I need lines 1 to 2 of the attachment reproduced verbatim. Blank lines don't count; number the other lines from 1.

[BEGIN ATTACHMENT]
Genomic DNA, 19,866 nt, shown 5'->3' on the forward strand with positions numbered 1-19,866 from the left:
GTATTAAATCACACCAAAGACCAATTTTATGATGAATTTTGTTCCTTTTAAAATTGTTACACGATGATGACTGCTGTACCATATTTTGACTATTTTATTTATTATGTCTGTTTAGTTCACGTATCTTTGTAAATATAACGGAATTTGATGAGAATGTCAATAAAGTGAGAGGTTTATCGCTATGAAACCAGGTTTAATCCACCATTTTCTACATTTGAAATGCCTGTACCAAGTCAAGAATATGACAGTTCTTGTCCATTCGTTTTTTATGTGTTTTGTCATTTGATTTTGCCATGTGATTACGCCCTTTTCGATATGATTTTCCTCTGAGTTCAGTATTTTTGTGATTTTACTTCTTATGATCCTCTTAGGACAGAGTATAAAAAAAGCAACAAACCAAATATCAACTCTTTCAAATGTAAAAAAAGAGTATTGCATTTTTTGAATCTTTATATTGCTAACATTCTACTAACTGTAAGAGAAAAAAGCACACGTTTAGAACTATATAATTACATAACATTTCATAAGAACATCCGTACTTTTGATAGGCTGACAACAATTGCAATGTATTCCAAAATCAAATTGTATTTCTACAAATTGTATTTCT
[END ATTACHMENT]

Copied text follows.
Genomic DNA, 19,866 nt, shown 5'->3' on the forward strand with positions numbered 1-19,866 from the left:
GTATTAAATCACACCAAAGACCAATTTTATGATGAATTTTGTTCCTTTTAAAATTGTTACACGATGATGACTGCTGTACCATATTTTGACTATTTTATTTATTATGTCTGTTTAGTTCACGTATCTTTGTAAATATAACGGAATTTGATGAGAATGTCAATAAAGTGAGAGGTTTATCGCTATGAAACCAGGTTTAATCCACCATTTTCTACATTTGAAATGCCTGTACCAAGTCAAGAATATGACAGTTCTTGTCCATTCGTTTTTTATGTGTTTTGTCATTTGATTTTGCCATGTGATTACGCCCTTTTCGATATGATTTTCCTCTGAGTTCAGTATTTTTGTGATTTTACTTCTTATGATCCTCTTAGGACAGAGTATAAAAAAAGCAACAAACCAAATATCAACTCTTTCAAATGTAAAAAAAGAGTATTGCATTTTTTGAATCTTTATATTGCTAACATTCTACTAACTGTAAGAGAAAAAAGCACACGTTTAGAACTATATAATTACATAACATTTCATAAGAACATCCGTACTTTTGATAGGCTGACAACAATTGCAATGTATTCCAAAATCAAATTGTATTTCTACAAATTGTATTTCT